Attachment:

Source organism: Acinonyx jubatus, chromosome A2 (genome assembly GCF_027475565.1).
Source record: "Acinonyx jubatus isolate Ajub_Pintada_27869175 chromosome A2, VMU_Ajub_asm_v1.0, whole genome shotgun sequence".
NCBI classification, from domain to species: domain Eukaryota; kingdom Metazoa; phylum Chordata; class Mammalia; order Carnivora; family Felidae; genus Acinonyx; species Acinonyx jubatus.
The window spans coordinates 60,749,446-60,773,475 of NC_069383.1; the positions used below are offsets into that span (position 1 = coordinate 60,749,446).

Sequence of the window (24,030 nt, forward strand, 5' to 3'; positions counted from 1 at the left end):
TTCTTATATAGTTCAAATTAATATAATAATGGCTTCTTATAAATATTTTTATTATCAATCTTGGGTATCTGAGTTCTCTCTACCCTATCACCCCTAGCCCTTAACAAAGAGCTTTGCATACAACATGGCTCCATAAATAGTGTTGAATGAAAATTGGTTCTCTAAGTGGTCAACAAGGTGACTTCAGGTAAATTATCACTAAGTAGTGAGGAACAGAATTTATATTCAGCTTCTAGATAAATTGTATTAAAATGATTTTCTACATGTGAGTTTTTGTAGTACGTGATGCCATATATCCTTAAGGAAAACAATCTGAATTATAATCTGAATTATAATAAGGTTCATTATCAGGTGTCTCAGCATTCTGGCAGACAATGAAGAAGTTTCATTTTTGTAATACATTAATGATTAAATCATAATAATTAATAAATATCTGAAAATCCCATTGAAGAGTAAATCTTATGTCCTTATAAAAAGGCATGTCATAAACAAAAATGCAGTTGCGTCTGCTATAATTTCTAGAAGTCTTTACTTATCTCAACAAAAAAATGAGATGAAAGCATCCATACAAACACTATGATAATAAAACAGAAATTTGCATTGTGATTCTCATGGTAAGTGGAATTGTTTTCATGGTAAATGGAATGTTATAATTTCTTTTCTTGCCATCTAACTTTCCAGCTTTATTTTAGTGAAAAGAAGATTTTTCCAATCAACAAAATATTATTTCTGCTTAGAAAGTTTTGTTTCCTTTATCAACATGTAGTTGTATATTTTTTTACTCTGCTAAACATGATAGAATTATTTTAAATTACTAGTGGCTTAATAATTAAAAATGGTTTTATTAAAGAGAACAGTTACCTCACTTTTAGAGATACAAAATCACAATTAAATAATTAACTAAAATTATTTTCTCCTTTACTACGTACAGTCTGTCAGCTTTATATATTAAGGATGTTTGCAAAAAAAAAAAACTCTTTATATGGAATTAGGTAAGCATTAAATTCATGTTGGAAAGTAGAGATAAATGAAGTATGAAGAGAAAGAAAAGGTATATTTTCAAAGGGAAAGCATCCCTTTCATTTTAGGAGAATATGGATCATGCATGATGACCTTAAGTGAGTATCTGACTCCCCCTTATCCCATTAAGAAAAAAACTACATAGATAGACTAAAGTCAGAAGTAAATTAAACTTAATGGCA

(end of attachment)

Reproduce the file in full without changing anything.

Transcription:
Source organism: Acinonyx jubatus, chromosome A2 (genome assembly GCF_027475565.1).
Source record: "Acinonyx jubatus isolate Ajub_Pintada_27869175 chromosome A2, VMU_Ajub_asm_v1.0, whole genome shotgun sequence".
NCBI classification, from domain to species: domain Eukaryota; kingdom Metazoa; phylum Chordata; class Mammalia; order Carnivora; family Felidae; genus Acinonyx; species Acinonyx jubatus.
The window spans coordinates 60,749,446-60,773,475 of NC_069383.1; the positions used below are offsets into that span (position 1 = coordinate 60,749,446).

Sequence of the window (24,030 nt, forward strand, 5' to 3'; positions counted from 1 at the left end):
TTCTTATATAGTTCAAATTAATATAATAATGGCTTCTTATAAATATTTTTATTATCAATCTTGGGTATCTGAGTTCTCTCTACCCTATCACCCCTAGCCCTTAACAAAGAGCTTTGCATACAACATGGCTCCATAAATAGTGTTGAATGAAAATTGGTTCTCTAAGTGGTCAACAAGGTGACTTCAGGTAAATTATCACTAAGTAGTGAGGAACAGAATTTATATTCAGCTTCTAGATAAATTGTATTAAAATGATTTTCTACATGTGAGTTTTTGTAGTACGTGATGCCATATATCCTTAAGGAAAACAATCTGAATTATAATCTGAATTATAATAAGGTTCATTATCAGGTGTCTCAGCATTCTGGCAGACAATGAAGAAGTTTCATTTTTGTAATACATTAATGATTAAATCATAATAATTAATAAATATCTGAAAATCCCATTGAAGAGTAAATCTTATGTCCTTATAAAAAGGCATGTCATAAACAAAAATGCAGTTGCGTCTGCTATAATTTCTAGAAGTCTTTACTTATCTCAACAAAAAAATGAGATGAAAGCATCCATACAAACACTATGATAATAAAACAGAAATTTGCATTGTGATTCTCATGGTAAGTGGAATTGTTTTCATGGTAAATGGAATGTTATAATTTCTTTTCTTGCCATCTAACTTTCCAGCTTTATTTTAGTGAAAAGAAGATTTTTCCAATCAACAAAATATTATTTCTGCTTAGAAAGTTTTGTTTCCTTTATCAACATGTAGTTGTATATTTTTTTACTCTGCTAAACATGATAGAATTATTTTAAATTACTAGTGGCTTAATAATTAAAAATGGTTTTATTAAAGAGAACAGTTACCTCACTTTTAGAGATACAAAATCACAATTAAATAATTAACTAAAATTATTTTCTCCTTTACTACGTACAGTCTGTCAGCTTTATATATTAAGGATGTTTGCAAAAAAAAAAAACTCTTTATATGGAATTAGGTAAGCATTAAATTCATGTTGGAAAGTAGAGATAAATGAAGTATGAAGAGAAAGAAAAGGTATATTTTCAAAGGGAAAGCATCCCTTTCATTTTAGGAGAATATGGATCATGCATGATGACCTTAAGTGAGTATCTGACTCCCCCTTATCCCATTAAGAAAAAAACTACATAGATAGACTAAAGTCAGAAGTAAATTAAACTTAATGGCA